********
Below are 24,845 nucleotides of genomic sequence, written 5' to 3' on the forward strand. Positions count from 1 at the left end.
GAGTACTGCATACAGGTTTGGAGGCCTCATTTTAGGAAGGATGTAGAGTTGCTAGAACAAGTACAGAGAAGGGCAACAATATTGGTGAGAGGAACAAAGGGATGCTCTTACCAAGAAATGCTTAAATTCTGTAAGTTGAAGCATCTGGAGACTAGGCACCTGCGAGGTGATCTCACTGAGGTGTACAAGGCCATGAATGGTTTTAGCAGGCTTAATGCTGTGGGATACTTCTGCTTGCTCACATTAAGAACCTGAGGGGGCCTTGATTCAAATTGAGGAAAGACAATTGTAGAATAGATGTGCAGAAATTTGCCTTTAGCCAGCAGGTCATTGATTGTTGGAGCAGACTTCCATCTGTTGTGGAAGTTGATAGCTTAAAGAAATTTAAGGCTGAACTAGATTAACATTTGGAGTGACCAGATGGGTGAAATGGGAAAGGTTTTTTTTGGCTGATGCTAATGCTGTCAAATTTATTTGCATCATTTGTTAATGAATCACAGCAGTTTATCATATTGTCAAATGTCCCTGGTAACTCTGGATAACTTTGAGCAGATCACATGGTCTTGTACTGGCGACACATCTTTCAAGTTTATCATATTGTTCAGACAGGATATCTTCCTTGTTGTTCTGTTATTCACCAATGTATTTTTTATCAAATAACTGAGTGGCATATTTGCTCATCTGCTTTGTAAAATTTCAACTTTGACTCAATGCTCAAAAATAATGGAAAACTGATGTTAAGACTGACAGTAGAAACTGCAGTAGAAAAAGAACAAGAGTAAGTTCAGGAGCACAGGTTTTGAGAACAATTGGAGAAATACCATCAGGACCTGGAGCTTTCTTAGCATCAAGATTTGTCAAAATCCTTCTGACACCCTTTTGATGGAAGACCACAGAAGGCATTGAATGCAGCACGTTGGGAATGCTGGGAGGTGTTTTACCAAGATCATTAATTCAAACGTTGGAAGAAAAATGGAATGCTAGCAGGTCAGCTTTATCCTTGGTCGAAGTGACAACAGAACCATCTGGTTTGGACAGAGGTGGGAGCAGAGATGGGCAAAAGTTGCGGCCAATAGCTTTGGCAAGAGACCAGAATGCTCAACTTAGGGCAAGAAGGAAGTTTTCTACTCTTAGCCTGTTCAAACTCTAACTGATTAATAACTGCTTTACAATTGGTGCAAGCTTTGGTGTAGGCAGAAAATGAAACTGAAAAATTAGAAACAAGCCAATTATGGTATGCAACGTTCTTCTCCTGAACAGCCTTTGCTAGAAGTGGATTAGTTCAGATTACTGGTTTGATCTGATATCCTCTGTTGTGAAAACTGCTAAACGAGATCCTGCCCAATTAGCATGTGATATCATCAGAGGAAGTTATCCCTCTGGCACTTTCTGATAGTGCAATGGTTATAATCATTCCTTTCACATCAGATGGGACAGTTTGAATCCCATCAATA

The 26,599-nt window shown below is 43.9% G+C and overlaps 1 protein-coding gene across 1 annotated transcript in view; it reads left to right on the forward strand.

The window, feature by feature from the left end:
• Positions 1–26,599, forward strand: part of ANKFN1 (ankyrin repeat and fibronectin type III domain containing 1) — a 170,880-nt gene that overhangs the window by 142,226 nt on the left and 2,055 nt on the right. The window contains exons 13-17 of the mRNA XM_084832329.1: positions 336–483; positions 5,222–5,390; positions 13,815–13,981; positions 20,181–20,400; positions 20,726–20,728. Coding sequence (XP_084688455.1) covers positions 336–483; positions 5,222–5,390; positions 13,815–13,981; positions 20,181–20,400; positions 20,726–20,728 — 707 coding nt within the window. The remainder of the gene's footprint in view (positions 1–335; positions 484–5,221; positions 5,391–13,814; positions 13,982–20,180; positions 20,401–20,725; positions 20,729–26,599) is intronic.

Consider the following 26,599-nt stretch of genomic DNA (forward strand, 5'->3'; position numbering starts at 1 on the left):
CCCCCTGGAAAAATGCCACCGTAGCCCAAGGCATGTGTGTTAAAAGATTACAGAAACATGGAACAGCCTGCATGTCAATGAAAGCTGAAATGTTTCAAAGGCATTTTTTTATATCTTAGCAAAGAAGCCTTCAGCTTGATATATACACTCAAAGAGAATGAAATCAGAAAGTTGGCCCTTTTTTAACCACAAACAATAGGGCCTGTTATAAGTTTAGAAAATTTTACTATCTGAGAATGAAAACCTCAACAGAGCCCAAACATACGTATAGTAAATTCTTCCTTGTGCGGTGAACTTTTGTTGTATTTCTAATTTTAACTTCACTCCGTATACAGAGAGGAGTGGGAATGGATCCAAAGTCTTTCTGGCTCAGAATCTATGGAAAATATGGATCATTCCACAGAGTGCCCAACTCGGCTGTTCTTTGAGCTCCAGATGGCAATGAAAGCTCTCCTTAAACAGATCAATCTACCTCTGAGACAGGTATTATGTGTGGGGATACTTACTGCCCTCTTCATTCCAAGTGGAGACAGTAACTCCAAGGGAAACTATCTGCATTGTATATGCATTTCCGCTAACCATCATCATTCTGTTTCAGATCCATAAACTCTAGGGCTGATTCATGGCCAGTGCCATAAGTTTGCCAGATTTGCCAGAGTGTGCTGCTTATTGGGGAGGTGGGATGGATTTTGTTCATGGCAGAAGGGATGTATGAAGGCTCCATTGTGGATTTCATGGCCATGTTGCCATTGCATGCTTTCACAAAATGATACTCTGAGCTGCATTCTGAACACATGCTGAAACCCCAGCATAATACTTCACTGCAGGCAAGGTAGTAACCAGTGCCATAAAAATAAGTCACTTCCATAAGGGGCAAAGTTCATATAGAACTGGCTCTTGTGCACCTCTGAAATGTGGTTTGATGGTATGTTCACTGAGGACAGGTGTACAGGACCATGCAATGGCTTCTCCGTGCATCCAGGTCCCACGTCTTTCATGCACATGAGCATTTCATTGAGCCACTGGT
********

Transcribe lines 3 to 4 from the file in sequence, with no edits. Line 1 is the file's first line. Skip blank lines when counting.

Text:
The 26,599-nt window shown below is 43.9% G+C and overlaps 1 protein-coding gene across 1 annotated transcript in view; it reads left to right on the forward strand.

The window, feature by feature from the left end: